• Having received invasive mechanical ventilation (IMV) prior to receiving study medication or placebo (which would avoid assessment of the clinical asthma score).

Prior to admission to the PICU, each child received continuous nebulization with salbutamol, prednisone, and a bolus of magnesium sulfate (MgSO4) according to the Dutch national EMA guideline.

Children were randomized to receive a loading dose of IV albuterol (15 mcg/kg, maximum dose 750 mcg) or saline during continuous salbutamol infusion. The primary outcome measure was the Qureshi asthma score et al. within an hour after the intervention. Analysis of covariance models was used to assess sensitivity to change in asthma scores. In addition, serum concentrations of salbutamol were obtained.

the score of qureshi et al.


asthma score

1 point

2 points

3 points

FR (irpm)


  • 2 to 3 years
  • 4 to 5 years
  • 6 to 12 years
  • >12 years





35 – 39

31 – 35

27 – 30

24 – 27





Oxygen saturation (%)

>95% in AA

90 – 95% in AA

<90% in AA or Otwo additional


Normal breathing or end-expiratory wheezing

expiratory wheezing

Inspiratory and expiratory wheezing, decreased breath sounds, or both

print runs

none or intercostal

Intercostal and substernal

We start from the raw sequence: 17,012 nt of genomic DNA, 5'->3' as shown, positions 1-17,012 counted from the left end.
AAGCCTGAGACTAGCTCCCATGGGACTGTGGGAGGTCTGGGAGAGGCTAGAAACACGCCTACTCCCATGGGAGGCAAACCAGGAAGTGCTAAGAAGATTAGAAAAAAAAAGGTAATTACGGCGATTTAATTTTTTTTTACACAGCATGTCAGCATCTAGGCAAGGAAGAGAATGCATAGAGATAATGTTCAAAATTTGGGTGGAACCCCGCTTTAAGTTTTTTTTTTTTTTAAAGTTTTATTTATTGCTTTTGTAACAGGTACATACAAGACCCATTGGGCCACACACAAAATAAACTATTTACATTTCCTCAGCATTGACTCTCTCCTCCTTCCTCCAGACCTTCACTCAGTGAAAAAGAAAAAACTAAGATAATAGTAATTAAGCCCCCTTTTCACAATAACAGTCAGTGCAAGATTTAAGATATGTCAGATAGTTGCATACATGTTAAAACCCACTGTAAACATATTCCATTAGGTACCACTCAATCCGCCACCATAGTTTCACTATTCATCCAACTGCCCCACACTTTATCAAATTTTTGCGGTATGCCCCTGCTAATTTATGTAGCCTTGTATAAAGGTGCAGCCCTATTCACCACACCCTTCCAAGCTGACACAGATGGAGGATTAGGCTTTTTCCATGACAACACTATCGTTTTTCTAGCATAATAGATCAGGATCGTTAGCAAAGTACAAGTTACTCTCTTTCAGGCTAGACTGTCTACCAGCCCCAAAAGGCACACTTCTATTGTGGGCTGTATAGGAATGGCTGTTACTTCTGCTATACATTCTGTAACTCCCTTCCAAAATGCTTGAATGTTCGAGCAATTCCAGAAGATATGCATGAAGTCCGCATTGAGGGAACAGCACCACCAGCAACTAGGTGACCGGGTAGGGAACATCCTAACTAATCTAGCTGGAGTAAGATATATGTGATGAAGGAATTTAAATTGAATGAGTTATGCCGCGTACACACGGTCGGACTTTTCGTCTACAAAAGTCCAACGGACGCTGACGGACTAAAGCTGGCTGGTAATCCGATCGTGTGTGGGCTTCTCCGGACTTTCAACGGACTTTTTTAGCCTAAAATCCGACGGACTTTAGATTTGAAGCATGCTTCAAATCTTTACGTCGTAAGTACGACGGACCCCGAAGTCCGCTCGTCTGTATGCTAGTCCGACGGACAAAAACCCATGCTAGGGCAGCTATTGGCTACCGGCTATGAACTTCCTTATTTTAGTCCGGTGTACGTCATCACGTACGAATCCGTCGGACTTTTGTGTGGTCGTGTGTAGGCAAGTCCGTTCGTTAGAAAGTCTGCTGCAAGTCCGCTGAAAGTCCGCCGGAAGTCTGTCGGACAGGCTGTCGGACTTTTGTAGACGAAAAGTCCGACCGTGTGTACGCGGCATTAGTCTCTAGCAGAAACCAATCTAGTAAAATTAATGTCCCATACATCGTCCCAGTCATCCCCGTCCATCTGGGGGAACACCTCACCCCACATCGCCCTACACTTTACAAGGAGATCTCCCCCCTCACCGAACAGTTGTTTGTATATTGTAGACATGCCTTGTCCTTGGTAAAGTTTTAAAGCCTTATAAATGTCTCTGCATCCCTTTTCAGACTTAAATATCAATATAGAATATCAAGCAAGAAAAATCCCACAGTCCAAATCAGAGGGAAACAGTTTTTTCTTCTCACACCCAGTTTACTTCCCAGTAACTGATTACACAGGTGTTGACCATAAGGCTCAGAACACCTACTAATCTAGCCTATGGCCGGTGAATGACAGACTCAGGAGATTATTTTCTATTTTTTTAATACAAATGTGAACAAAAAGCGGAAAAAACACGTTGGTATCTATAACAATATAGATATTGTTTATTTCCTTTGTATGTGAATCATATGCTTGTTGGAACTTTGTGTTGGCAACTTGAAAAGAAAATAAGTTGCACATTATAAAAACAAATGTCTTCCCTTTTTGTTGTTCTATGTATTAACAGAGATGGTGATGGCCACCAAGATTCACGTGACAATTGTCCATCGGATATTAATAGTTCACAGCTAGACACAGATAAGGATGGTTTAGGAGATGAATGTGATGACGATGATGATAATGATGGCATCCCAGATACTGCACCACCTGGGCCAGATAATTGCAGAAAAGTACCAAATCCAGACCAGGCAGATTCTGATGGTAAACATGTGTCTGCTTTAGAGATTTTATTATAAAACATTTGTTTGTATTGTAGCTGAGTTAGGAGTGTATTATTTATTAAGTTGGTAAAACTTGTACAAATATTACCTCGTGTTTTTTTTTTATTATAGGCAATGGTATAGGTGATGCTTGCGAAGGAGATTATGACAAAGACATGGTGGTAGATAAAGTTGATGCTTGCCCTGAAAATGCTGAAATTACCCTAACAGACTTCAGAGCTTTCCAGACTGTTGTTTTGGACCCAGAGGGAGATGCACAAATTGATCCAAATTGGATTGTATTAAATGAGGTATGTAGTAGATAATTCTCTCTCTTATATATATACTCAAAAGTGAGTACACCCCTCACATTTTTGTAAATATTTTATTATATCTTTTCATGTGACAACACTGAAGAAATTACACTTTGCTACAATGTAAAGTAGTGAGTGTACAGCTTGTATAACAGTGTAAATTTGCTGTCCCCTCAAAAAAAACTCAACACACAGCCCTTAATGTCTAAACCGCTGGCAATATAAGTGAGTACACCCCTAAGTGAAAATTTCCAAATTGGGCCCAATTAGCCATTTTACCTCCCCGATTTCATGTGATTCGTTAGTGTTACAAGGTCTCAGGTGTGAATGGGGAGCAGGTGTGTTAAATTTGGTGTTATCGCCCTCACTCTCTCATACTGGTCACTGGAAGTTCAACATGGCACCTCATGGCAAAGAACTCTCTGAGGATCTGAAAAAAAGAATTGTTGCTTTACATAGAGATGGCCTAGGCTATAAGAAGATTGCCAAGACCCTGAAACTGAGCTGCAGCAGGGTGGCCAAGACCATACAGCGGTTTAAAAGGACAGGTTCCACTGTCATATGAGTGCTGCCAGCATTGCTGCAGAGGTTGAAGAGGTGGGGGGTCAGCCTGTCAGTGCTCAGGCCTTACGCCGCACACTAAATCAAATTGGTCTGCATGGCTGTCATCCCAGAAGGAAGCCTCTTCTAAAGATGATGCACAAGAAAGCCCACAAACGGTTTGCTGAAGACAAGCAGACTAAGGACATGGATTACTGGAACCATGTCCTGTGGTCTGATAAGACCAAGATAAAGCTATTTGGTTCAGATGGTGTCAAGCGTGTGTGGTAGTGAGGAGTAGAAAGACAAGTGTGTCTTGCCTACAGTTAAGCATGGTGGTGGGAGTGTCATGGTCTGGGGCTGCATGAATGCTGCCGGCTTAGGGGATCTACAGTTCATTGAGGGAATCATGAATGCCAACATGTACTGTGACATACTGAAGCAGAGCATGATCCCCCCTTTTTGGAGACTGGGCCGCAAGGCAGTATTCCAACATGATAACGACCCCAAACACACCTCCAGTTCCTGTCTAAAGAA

Intercostal, substernal and supraclavicular

dyspnea Speaks in phrases or coos and babbles Speaks in partial sentences or makes short cries

Speaks in single words or short sentences or grunts

asthma severity




Peak expiratory flow rate (% of predicted value)


50 – 70


asthma score

5 – 7

8 – 11

12 – 15

Subtitle: AA – ambient air;FR – respiratory rate;Otwo – oxygen; irpm – respiratory incursions per minute.

Source: Adapted from Qureshi et al. (1998) – free translation.


58 patients were included (29 in the intervention group [GI] and 29 in the control group [GC]). The median age was five years in the IG and eight years in the CG (p = 0.03).

The median baseline asthma score was 12 in the IG and 11 in the CG (p=0.032). The asthma score one hour after the intervention did not differ significantly between groups (p=0.508, β-coefficient=0.283). The mean increase in plasma albuterol levels ten minutes after the intervention was 13 μg/L in the GI and 4 μg/L in the CG (p=0.001). Furthermore, the mean length of stay in the PICU was 58 hours in the IG and 55 hours in the CG (p=0.696).